Nevada County licensees attend ABC liquor law workshop |

Nevada County licensees attend ABC liquor law workshop

Dave Brooksher
Staff Writer

More than 100 local servers attended a voluntary training session Monday morning with the California Department of Alcoholic Beverage Control.

Officials said Monday's turnout was strong. With more than 400 liquor licensees in Nevada County, 150 of them responded.

Organizers described the workshop as an interagency effort, involving personnel from the Nevada County Sheriff's Office, and Grass Valley and Nevada City police departments. The cost of producing the event was covered by the Sheriff's Office using a grant obtained annually from ABC.

Education is one of the grant program's stated goals — alongside prevention and enforcement. The workshop culminated with a quiz, and those who passed were issued a Licensee Education on Alcohol and Drugs (LEAD) certification.

Sheriff's Deputy Brandon Corchero said that educating local licensees about liquor laws can help reduce alcohol-related crimes.

Those have been identified as a significant problem facing Nevada City by Tim Foley, the new chief of police.

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"There's been a perception by some that it's OK to keep serving somebody, and that's not OK," Foley said. "It leads to fights, it leads to drunk drivers, it leads to accidents."

One major point of instruction dealt with determining when to refuse service to customers who are clearly no longer sober. According to California law, giving alcohol to any person who is obviously intoxicated already is a misdemeanor.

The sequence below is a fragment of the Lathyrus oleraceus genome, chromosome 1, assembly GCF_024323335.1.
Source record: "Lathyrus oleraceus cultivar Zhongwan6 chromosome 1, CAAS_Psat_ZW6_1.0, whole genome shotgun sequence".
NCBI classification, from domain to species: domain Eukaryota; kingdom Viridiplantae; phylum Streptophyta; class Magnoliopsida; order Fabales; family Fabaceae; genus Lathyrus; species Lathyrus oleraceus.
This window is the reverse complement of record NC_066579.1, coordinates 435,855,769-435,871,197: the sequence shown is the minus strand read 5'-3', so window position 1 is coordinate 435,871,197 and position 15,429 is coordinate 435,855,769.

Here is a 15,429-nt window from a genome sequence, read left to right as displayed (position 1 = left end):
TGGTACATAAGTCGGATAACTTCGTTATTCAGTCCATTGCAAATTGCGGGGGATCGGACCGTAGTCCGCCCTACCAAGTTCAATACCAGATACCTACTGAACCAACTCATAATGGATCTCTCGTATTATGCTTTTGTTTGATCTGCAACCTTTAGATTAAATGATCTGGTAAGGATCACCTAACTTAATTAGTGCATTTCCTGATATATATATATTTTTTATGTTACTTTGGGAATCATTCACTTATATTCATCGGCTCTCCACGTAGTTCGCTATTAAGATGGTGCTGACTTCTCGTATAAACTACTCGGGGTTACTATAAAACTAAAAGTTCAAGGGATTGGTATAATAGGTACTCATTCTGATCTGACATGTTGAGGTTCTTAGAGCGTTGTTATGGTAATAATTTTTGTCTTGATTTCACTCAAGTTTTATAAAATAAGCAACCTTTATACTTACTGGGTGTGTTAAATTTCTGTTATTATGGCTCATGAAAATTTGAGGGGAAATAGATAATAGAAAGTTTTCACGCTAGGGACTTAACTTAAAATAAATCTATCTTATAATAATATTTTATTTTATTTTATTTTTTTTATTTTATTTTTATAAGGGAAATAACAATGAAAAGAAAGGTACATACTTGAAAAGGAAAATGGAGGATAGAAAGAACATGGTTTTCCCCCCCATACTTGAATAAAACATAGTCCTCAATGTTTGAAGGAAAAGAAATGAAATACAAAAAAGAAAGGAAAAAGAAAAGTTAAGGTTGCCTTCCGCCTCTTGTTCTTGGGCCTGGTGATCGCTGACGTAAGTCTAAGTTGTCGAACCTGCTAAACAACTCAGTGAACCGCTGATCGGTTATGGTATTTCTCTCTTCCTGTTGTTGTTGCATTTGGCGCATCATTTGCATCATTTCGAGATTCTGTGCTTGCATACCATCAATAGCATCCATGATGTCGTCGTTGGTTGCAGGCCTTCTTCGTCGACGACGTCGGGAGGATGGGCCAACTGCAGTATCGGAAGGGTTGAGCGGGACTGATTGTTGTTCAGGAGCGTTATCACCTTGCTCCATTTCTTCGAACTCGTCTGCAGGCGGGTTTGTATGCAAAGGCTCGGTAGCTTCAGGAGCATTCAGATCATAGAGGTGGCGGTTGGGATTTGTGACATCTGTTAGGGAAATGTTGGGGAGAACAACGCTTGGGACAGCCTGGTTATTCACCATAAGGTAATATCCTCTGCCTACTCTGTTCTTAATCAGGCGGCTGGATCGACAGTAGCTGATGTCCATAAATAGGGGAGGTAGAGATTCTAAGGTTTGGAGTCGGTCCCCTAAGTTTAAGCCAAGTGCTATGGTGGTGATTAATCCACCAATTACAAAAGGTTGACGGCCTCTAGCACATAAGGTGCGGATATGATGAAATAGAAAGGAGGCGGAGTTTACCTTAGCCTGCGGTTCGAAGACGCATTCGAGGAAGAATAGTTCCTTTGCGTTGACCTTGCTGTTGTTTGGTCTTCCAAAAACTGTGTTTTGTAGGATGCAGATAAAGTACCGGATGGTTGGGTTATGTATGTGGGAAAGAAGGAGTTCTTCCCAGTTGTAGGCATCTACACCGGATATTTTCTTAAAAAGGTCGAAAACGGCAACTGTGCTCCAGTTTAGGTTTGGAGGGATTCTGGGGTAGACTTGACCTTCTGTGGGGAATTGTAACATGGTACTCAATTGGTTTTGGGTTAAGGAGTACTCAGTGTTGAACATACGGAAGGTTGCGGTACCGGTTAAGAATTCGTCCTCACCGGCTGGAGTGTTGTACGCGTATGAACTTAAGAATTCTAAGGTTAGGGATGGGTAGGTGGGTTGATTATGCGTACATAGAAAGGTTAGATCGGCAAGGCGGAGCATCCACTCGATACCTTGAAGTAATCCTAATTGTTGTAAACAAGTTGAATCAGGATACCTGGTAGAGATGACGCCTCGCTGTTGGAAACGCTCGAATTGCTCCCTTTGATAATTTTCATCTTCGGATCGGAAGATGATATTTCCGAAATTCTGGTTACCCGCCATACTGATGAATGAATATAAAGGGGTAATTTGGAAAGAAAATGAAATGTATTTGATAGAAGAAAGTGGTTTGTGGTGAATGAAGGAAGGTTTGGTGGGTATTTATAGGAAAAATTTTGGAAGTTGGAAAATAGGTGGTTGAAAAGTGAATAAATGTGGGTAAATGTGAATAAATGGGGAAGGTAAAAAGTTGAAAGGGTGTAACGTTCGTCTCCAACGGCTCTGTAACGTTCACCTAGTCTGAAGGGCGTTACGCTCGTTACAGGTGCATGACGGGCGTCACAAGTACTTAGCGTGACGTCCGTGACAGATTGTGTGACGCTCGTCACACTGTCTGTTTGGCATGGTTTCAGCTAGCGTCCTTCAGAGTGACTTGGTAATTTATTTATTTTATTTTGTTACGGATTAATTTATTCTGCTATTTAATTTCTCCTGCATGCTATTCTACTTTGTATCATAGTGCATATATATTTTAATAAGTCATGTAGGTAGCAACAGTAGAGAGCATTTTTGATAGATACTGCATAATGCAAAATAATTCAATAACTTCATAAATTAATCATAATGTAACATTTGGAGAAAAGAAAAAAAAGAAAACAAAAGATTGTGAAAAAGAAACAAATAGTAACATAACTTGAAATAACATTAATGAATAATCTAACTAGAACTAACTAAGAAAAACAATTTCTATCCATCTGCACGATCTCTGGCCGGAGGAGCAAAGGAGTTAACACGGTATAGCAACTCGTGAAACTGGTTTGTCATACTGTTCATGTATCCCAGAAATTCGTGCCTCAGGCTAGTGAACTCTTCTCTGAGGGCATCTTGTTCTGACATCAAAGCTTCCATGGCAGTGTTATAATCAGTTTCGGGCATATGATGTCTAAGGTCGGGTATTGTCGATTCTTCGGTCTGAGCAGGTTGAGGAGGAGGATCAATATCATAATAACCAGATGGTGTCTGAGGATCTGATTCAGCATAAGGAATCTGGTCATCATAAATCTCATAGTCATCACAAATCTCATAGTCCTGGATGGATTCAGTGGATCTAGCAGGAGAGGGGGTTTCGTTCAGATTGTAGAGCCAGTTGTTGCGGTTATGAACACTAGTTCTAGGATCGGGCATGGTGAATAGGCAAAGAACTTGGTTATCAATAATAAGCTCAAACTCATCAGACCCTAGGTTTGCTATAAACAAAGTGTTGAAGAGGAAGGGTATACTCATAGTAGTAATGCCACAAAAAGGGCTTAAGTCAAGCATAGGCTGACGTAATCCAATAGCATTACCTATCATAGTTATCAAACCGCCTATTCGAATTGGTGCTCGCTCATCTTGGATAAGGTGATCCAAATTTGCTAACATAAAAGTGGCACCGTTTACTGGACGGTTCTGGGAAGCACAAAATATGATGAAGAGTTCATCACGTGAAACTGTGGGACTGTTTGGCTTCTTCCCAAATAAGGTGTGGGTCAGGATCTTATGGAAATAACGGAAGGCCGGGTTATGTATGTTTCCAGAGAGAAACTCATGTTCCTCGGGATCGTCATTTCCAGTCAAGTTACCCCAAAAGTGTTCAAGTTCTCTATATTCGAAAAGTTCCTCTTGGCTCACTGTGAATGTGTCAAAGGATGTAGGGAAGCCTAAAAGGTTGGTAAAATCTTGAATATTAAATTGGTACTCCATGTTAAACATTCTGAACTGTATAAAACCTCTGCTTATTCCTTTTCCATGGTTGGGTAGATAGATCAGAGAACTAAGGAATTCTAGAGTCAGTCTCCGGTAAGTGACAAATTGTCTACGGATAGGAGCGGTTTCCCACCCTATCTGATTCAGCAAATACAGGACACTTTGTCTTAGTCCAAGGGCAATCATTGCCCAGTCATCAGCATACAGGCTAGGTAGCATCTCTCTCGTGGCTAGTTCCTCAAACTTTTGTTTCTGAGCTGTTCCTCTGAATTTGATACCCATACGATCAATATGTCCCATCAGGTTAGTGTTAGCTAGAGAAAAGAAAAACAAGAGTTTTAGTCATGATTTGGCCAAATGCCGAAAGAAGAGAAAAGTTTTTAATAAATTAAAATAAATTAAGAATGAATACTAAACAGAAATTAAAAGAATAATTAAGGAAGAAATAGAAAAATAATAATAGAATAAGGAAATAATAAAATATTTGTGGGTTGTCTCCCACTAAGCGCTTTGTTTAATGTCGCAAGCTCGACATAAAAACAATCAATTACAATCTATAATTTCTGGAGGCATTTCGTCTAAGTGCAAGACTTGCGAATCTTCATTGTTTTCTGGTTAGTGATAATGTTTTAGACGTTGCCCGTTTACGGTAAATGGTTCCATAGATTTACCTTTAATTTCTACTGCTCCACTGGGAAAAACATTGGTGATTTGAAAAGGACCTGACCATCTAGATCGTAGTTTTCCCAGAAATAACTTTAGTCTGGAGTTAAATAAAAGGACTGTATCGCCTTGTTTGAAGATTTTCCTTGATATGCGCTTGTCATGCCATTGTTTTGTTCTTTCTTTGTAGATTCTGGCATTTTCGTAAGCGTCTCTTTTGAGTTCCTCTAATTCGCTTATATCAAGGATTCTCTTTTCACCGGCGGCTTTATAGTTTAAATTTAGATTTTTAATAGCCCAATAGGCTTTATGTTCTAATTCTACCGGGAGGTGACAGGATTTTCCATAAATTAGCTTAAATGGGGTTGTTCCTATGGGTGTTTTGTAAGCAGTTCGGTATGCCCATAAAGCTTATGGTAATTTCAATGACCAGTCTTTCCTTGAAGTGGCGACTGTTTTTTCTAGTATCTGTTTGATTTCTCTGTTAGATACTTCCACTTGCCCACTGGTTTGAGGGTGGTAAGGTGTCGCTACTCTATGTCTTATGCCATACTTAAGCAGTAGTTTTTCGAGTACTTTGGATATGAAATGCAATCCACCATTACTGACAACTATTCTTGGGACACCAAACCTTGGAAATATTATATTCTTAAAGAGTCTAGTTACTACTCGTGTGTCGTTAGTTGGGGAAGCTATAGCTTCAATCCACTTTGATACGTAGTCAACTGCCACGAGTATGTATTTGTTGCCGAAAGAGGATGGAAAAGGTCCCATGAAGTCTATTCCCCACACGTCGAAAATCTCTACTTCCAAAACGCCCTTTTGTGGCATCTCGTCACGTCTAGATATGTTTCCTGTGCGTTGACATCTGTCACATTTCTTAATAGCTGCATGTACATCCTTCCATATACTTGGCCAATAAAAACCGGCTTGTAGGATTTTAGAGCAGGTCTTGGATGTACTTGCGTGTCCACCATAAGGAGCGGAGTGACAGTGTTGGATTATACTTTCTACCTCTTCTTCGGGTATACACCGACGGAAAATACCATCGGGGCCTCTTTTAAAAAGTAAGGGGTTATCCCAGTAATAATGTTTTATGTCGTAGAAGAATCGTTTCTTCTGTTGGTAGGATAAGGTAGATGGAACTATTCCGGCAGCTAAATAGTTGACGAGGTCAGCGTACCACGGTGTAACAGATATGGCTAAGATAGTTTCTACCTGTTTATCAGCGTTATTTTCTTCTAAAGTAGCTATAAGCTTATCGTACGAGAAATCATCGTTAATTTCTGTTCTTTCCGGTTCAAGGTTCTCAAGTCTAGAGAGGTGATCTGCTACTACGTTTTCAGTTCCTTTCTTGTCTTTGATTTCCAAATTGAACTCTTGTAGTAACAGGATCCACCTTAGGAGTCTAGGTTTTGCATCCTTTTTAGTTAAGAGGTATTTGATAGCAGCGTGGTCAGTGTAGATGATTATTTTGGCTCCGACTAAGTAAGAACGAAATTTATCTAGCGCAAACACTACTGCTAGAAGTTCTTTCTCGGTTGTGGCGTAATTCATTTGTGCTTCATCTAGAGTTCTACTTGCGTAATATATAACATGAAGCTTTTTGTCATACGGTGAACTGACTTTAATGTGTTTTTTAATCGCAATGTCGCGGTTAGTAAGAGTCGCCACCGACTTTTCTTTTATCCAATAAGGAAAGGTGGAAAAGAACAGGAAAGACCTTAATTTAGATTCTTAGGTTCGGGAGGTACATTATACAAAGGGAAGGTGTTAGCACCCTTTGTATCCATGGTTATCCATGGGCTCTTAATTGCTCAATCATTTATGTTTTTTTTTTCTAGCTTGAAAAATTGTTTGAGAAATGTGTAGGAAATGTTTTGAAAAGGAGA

"You cannot serve them if they're obviously intoxicated," said ABC agent Kathy Chavez. "And they don't necessarily have to be falling down."

Some customers hold their liquor better than others, she said, so it may not be possible to make the decision solely on how many drinks the customer has had. Servers can also gauge a customer's level of intoxication using a variety of factors including odor, speech and coordination.

Chavez also covered the various forms of official identification that are considered valid by the ABC, including passports, driver's licenses and military and government-issued ID cards.

When refusing service, the ABC advises workers to be courteous and firm, but avoid embarrassing the customer. It's also important to document the incident and advise the bar's management team.

When appropriate, workers are advised to arrange a safe ride home for customers who have been cut off.

Check back with later this week for a complete list of local liquor establishments that successfully completed Monday's training session, earning the ABC's LEAD certification.

To contact staff writer Dave Brooksher, email or call 530-477-4230.

Learn more

For more information on California liquor laws, go to the ABC’s website at

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